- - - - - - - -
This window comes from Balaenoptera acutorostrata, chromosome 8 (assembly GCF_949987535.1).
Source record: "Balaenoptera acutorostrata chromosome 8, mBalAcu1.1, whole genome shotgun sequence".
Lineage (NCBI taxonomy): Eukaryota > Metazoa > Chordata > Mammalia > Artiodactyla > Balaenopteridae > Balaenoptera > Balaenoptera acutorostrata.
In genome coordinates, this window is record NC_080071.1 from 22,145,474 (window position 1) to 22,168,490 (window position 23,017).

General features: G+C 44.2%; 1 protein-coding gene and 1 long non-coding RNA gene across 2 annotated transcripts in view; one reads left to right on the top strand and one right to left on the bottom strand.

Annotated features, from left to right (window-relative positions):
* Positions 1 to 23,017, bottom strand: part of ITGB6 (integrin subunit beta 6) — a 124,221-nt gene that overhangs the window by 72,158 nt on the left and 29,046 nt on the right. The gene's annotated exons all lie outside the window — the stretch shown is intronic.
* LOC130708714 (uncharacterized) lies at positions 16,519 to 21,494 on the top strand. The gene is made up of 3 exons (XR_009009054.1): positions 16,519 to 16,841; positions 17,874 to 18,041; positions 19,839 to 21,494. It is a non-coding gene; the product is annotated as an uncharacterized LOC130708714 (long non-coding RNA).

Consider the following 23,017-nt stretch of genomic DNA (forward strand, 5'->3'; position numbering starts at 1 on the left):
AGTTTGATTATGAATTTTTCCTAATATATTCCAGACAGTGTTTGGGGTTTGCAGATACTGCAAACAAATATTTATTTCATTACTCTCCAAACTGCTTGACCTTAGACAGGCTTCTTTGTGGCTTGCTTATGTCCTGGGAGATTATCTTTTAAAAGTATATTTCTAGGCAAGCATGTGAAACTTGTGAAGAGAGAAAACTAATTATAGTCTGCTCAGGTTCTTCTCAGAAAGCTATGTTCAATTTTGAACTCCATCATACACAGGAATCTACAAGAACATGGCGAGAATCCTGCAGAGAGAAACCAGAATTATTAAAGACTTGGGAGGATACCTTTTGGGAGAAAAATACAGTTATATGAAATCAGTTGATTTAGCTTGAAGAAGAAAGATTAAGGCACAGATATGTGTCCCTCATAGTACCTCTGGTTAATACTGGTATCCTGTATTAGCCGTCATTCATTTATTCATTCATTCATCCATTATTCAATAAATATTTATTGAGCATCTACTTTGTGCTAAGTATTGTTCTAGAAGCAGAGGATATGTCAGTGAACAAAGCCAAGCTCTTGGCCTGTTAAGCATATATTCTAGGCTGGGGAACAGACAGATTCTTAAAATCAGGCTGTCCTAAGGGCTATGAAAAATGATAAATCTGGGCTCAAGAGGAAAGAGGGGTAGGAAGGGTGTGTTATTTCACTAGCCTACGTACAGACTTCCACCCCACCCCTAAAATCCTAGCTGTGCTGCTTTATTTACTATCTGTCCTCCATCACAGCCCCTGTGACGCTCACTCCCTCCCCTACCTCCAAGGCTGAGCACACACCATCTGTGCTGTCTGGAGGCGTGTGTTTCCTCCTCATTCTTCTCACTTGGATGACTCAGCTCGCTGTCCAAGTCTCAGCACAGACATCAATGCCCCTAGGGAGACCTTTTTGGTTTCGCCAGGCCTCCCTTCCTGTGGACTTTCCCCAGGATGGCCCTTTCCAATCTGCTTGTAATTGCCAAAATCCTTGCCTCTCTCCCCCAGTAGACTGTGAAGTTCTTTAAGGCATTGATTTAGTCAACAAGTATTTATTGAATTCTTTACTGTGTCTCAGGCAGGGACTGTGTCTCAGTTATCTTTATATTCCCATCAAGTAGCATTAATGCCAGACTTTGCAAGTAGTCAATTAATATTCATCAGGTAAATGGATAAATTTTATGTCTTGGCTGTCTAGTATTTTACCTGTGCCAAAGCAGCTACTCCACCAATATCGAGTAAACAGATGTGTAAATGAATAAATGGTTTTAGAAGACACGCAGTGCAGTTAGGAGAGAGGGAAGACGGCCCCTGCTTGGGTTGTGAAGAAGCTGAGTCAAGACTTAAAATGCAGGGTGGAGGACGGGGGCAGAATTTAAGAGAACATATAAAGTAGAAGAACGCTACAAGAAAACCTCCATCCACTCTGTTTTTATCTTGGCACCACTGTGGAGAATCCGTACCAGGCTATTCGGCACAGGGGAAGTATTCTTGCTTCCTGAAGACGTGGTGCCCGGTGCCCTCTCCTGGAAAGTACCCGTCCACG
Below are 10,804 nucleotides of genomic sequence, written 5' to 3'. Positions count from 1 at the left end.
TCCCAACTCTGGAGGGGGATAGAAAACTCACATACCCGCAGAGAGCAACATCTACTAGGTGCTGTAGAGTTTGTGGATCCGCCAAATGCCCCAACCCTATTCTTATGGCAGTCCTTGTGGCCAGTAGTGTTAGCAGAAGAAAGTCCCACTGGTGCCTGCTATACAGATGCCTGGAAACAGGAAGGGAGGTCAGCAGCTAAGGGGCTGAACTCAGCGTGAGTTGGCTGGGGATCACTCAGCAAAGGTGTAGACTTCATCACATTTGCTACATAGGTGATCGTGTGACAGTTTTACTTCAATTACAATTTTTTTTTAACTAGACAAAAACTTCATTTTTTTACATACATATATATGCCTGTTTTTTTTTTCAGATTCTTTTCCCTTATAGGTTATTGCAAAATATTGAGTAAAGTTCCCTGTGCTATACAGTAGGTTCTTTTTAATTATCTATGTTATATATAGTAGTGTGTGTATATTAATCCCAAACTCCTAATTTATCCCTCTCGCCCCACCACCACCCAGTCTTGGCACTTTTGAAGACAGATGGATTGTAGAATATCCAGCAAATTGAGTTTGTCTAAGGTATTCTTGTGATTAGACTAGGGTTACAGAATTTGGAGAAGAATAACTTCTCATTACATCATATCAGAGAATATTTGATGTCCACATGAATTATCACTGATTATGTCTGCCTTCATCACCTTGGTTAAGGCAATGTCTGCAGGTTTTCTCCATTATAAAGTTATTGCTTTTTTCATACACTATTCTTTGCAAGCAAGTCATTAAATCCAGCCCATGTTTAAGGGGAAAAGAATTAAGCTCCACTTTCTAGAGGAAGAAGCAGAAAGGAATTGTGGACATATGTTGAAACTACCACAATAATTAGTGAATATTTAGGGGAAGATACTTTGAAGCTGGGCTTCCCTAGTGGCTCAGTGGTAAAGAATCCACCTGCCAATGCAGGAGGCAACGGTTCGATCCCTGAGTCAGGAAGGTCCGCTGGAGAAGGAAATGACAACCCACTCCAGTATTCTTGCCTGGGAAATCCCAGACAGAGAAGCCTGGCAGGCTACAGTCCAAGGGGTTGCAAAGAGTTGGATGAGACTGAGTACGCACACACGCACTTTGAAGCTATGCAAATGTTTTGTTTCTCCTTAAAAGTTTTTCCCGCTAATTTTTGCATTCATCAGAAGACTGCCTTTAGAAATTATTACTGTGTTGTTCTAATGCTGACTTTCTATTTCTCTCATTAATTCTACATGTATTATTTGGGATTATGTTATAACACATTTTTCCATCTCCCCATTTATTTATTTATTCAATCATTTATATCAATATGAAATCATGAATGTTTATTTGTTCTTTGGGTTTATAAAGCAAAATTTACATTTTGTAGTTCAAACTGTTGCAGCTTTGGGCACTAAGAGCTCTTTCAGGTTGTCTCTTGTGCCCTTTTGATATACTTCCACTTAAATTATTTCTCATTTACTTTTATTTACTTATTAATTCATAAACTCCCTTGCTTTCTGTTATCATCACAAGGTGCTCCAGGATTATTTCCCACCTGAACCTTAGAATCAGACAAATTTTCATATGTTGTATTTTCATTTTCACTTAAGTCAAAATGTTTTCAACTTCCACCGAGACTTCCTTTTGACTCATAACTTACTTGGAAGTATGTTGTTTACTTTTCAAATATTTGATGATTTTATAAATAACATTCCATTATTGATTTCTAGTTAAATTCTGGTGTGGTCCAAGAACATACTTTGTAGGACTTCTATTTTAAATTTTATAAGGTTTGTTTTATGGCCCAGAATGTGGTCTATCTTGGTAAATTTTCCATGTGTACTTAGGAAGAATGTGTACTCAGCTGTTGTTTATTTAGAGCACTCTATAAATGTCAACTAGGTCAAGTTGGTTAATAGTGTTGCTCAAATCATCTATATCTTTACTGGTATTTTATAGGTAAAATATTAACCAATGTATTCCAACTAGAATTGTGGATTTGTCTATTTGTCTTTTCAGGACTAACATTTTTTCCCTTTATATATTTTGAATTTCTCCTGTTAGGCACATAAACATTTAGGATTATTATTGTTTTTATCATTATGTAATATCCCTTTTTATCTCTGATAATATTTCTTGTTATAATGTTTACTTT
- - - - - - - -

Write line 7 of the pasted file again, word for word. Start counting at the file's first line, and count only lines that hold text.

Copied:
* Positions 1 to 23,017, bottom strand: part of ITGB6 (integrin subunit beta 6) — a 124,221-nt gene that overhangs the window by 72,158 nt on the left and 29,046 nt on the right. The gene's annotated exons all lie outside the window — the stretch shown is intronic.